Ukrainians free Saakashvili from police van after hours of standoff
Iran Press TV
Wed Dec 6, 2017 06:36AM
Several hundreds of supporters of former Georgian president Mikheil Saakashvili, now a Ukrainian opposition leader, have managed to free him as he was being arrested by Ukrainian police in the capital, Kiev.
On Tuesday, Saakashvili's supporters surrounded the police van that was supposed to take him away from his residence in downtown Kiev and blocked it. After hours of standoff, during which security forces fired tear gas to unsuccessfully disperse the crowd, Saakashvili was freed.
Saakashvili, who was still wearing his handcuffs, led his supporters – some several hundred – in a rally toward the parliament, while urging them to rise against President Petro Poroshenko "and his gang."
With the handcuffs still hanging off from one wrist, the opposition leader told his supporters, "I'll keep these handcuffs. I'll save them for Poroshenko, for [Prosecutor General Yuriy] Lutsenko."
"An organized criminal group has seized power in our beloved Ukraine," he told the crowd. "I call on everyone, every real Ukrainian, to demand his resignation."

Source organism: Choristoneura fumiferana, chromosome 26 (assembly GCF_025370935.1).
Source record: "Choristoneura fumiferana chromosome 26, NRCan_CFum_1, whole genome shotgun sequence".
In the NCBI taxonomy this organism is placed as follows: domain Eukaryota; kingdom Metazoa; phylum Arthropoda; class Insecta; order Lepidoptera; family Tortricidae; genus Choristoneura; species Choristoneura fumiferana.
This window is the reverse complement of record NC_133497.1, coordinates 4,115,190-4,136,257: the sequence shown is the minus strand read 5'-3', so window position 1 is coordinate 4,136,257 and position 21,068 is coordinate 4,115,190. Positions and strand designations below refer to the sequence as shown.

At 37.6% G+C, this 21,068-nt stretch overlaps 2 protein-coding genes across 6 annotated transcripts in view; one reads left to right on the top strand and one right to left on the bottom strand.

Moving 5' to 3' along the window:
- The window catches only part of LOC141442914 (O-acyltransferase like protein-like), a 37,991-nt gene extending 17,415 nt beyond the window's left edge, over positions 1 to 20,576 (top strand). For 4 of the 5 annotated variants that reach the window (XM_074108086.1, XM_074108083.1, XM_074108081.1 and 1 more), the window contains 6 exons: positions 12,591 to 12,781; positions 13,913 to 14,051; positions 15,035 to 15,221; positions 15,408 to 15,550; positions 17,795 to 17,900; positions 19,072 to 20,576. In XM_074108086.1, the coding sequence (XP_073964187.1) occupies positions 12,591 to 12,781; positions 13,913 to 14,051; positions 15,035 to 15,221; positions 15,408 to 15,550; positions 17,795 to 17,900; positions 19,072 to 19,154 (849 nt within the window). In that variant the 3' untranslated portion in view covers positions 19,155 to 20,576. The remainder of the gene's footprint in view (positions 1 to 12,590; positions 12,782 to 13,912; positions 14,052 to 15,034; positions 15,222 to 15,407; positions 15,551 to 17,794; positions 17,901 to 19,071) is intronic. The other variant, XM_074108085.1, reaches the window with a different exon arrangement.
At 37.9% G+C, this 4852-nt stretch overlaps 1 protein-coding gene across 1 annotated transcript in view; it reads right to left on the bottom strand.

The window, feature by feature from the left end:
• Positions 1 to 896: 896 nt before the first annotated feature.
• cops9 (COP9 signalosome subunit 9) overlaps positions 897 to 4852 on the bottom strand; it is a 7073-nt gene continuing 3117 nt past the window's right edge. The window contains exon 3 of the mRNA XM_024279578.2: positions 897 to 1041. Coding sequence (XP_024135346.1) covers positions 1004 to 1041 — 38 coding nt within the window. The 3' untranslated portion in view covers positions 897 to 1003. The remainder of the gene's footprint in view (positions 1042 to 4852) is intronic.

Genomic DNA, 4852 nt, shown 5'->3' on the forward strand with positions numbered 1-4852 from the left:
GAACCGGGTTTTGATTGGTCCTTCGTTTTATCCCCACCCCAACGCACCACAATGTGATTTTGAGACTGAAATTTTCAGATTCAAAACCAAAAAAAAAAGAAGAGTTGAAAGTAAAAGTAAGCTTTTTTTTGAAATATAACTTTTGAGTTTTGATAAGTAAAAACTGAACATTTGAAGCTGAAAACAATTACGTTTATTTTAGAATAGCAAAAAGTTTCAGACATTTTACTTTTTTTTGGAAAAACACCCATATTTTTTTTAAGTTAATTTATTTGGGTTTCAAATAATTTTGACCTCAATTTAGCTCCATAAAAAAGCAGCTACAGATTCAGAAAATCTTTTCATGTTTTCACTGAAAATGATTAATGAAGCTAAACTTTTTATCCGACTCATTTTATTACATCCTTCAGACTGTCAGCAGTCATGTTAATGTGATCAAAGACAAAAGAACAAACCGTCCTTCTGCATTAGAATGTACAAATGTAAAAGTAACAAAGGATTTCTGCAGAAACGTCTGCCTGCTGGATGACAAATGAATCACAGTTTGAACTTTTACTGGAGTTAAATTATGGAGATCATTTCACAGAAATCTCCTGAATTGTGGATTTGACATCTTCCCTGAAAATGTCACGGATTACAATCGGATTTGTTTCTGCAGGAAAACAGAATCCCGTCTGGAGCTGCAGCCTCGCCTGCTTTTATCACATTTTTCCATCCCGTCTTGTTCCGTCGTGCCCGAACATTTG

He called on "all Ukrainians to take to the streets and drive out the thieves."
"Do not let Poroshenko and his gang continue the robbery," Saakashvili said. "Ukraine is under a real threat. These people have completely usurped power."
After he was freed from police custody, Saakashvili was given an ultimatum by Lutsenko, the prosecutor general, to turn himself in within 24 hours or 'the entire law-enforcement system of Ukraine will do everything necessary" to bring him into custody.
Lutsenko has charged Saakashvili of having received 500,000 dollars from Russian sources to fund the rallies against the pro-Western Ukrainian government.
The opposition leader, however, said the accusations against him were "all fake" and vowed to continue resisting arrest in Ukraine.
Poroshenko granted Saakashvili Ukrainian citizenship back in 2015 to allow him to become governor of the southern region of Odessa. The pro-reform politician, however, stepped down in November 2016 after accusing Poroshenko of blocking efforts to uproot corruption. Later in July 2017, Poroshenko stripped Saakashvili of his Ukrainian citizenship.
Saakashvili served as president of Georgia from 2004 to 2013, but he lost the citizenship of his native country after he was granted the Ukrainian passport. Under Georgia's law, individuals are not allowed to hold dual nationality.
Saakashvili, now a stateless person, is also wanted on criminal charges in Georgia.
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